Returning to college as an adult can certainly be overwhelming! Being back in a classroom will force you to use some mental “muscles” that you might not have used in a long time. You’ll also need to develop some other skills that (depending on how long it’s been) might not have even existed when you were in school!
Here are my Top 6 Skills For Adults Returning to College.
1. MATH SKILLS
Most degree programs include at least one math course as a core requirement. As a beginning student, you will probably need to take a math placement exam before enrolling. Generally, a placement test will evaluate your skills, and determine which level math class you should start in.
It’s possible you may need to take one or more lower-level math courses before taking the course required for your program. Don’t feel discouraged or insulted; this will help you in the long run. Math skills build upon each other; a solid foundation will help you succeed at higher levels.
Math Anxiety is a very real issue for many adults returning to college. Your younger classmates may be only a year or two out of high school, and much of their math skills will be fresher. Most colleges offer free tutoring sessions; take advantage of this excellent free resource!
2. READING SKILLS
Along with Math, you may have to take a placement test in Reading, to evaluate your reading skills. Based on your score, you may be advised to take a basic reading comprehension course to build up the skills you will need to succeed in your college career.
In college, there will of course be a lot of reading to do. Academic reading is very different from reading for pleasure! Not only will you need to read a lot of material quickly, you will need to to absorb it.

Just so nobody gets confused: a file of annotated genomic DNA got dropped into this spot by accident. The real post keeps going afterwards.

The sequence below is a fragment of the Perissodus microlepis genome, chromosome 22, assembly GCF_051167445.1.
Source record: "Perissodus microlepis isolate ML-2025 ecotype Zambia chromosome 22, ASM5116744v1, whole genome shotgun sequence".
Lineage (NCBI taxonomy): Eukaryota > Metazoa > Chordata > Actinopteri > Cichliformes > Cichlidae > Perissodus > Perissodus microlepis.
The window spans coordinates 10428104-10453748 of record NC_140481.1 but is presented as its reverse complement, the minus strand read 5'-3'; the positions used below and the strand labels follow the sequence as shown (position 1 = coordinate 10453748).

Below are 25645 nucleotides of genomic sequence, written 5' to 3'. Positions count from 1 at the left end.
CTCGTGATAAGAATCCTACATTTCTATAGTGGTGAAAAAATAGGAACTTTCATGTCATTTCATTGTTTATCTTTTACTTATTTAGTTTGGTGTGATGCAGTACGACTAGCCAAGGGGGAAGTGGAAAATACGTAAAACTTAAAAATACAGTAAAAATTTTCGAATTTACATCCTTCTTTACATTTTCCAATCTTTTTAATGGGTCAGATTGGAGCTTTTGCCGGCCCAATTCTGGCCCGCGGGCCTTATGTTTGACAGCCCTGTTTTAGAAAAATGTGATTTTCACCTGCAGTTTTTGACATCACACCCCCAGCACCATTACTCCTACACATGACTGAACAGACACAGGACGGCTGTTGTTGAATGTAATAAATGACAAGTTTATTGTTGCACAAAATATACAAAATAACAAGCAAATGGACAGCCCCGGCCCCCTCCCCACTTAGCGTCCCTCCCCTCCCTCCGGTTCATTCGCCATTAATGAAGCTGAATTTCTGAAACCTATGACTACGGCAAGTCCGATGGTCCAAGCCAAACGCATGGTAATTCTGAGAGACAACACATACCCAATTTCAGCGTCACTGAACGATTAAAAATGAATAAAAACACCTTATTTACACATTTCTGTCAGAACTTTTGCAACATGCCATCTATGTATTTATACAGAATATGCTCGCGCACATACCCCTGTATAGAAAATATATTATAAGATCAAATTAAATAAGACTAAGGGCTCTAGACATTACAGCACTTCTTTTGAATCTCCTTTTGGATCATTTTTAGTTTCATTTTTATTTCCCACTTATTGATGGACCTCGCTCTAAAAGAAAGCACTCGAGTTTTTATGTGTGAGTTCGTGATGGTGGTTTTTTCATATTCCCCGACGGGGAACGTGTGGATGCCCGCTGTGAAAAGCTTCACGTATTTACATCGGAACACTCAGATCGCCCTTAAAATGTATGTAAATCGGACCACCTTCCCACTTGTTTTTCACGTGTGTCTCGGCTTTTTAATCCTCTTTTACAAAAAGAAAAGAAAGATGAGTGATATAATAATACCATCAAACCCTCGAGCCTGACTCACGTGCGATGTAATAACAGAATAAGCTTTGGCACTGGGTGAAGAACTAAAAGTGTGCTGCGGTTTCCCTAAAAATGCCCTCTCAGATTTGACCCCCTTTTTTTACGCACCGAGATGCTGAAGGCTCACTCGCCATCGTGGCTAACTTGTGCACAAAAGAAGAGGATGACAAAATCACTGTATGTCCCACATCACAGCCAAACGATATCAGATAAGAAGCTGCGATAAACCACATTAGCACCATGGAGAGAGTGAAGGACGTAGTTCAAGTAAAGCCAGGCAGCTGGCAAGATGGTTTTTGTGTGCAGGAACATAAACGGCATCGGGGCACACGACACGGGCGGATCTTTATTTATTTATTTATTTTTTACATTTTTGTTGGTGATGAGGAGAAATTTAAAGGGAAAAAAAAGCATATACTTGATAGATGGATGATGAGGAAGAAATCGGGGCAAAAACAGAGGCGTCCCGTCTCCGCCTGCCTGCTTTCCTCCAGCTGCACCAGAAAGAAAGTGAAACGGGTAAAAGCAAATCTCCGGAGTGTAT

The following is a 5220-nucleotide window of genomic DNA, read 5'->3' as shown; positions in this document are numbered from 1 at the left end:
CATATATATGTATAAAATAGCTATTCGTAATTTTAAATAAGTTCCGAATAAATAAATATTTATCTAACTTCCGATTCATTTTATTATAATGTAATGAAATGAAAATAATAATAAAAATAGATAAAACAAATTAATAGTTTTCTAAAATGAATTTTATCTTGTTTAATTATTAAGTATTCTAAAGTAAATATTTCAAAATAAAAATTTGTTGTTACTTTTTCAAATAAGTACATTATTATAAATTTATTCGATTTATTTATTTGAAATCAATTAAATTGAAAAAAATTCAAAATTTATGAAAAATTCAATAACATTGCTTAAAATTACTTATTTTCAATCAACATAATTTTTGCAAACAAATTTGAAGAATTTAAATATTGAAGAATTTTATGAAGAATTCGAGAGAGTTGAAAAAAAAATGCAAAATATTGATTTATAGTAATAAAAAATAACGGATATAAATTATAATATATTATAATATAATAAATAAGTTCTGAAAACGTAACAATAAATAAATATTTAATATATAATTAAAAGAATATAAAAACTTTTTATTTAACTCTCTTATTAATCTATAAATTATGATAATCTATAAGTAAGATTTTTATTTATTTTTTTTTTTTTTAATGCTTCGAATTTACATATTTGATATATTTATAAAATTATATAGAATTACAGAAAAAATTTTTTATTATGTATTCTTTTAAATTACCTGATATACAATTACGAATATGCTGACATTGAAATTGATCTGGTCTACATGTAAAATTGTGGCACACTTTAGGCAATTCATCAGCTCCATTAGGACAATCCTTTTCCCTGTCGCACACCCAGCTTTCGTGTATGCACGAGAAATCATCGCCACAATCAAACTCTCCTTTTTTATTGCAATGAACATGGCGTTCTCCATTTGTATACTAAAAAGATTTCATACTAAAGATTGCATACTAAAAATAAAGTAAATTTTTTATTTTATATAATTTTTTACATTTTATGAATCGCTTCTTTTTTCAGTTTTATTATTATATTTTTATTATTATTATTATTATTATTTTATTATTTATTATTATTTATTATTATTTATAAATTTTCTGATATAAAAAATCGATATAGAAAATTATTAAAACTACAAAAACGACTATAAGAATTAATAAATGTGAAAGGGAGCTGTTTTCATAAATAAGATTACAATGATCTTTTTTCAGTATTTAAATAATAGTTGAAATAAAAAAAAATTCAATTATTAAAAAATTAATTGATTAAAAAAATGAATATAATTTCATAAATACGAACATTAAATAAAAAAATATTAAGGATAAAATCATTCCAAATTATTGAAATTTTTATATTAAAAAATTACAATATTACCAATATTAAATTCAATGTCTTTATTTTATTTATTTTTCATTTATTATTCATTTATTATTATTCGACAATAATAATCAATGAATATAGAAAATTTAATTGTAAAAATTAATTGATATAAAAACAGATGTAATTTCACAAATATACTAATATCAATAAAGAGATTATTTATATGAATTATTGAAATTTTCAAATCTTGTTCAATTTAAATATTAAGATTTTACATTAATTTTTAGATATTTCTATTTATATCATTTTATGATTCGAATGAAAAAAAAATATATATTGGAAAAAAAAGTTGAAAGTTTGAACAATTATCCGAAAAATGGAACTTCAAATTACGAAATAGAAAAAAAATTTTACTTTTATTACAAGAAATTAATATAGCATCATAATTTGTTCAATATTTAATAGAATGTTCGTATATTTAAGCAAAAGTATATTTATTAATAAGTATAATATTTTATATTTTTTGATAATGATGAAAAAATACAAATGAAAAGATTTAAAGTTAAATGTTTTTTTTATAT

Ideally, you want to first skim over the material to get the general idea. Have a dictionary close by, and look up any unfamiliar words. Take notes on important points. Perhaps even keep a running list of vocabulary words (this will become a great study guide!). Then go back and read it more thoroughly.
Many textbooks will feature summaries, discussion questions, and exercises at the end of chapters. The summaries will pull together the most important points of the chapter. This is very valuable information to study from. Also, take a few minutes to work through those questions and exercises, even if they weren’t assigned as homework.
If you’re dead tired, and having trouble focusing, don’t force yourself to keep reading. You probably won’t retain anything you’ve read. You’ll only have to read it again anyway. Better to just take a break, and go back to it with fresh eyes when you’re more rested.
My best advice to you about college reading: Keep up with your daily/weekly reading assignments! It’s so much easier to read twenty pages a week for fifteen weeks than it is to cram 300 pages the week before final exams!
3. WRITING SKILLS
As mentioned for Math and Reading, you will most likely have to take a placement test in Writing, as well. Most degree programs require at least one college-level writing course.